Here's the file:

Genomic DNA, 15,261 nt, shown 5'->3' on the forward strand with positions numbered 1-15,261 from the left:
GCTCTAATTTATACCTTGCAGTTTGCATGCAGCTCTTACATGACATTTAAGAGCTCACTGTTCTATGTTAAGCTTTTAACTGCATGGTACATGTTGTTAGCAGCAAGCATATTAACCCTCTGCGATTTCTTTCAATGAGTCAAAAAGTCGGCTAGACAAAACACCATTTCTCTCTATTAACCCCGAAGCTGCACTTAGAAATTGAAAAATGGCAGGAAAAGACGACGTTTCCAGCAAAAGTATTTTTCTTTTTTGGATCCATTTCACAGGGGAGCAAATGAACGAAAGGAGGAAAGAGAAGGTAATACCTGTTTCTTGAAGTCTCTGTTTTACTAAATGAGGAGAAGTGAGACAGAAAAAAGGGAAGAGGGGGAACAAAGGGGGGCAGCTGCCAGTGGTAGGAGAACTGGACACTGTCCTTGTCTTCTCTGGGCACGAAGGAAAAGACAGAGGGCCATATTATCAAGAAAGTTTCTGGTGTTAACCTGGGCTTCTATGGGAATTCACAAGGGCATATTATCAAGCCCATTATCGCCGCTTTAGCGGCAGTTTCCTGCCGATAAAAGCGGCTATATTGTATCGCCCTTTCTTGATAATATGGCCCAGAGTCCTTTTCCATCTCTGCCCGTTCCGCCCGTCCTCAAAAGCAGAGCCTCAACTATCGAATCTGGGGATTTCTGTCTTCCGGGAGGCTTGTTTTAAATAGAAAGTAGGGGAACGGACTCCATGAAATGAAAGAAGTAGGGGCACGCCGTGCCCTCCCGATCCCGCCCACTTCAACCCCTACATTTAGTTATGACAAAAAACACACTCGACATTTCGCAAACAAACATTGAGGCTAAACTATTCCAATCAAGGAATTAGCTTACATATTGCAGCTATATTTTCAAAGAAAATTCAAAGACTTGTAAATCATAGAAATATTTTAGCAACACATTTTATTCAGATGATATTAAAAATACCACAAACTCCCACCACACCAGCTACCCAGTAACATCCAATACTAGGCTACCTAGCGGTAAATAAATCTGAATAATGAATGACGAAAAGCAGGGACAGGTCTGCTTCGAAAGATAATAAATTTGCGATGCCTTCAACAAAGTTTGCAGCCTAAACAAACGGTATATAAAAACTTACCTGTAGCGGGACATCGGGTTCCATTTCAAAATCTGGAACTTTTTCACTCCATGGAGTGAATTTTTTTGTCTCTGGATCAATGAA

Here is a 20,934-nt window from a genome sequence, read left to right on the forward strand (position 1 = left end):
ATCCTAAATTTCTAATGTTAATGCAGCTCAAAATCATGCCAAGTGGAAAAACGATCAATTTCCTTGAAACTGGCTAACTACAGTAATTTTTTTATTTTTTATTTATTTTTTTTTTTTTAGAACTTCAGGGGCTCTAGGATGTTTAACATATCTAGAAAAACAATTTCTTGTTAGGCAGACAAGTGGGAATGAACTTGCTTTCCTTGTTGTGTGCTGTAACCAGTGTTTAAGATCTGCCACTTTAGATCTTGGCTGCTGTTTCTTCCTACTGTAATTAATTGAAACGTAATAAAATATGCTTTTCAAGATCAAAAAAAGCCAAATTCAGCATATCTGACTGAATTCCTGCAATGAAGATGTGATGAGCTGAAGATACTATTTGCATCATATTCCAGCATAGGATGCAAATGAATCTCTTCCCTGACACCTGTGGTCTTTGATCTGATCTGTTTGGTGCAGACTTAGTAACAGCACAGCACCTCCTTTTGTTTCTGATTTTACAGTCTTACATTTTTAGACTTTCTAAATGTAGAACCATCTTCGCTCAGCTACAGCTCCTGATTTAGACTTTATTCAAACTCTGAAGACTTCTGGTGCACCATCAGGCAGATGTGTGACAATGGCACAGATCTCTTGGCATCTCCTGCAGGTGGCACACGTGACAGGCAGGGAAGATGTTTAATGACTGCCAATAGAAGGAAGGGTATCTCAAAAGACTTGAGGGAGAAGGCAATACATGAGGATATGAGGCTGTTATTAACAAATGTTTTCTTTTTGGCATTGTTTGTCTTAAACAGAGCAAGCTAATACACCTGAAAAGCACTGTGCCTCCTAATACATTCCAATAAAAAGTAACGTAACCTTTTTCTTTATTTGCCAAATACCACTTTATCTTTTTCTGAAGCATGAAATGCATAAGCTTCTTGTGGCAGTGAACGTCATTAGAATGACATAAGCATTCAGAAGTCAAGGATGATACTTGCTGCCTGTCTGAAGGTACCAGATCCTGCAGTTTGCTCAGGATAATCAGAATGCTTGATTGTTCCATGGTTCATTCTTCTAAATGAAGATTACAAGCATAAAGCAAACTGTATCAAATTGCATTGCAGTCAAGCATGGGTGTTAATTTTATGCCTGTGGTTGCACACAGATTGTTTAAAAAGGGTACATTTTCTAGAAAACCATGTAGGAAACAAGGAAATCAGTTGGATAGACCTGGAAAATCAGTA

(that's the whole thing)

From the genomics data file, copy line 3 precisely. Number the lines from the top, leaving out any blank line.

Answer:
Here is a 20,934-nt window from a genome sequence, read left to right on the forward strand (position 1 = left end):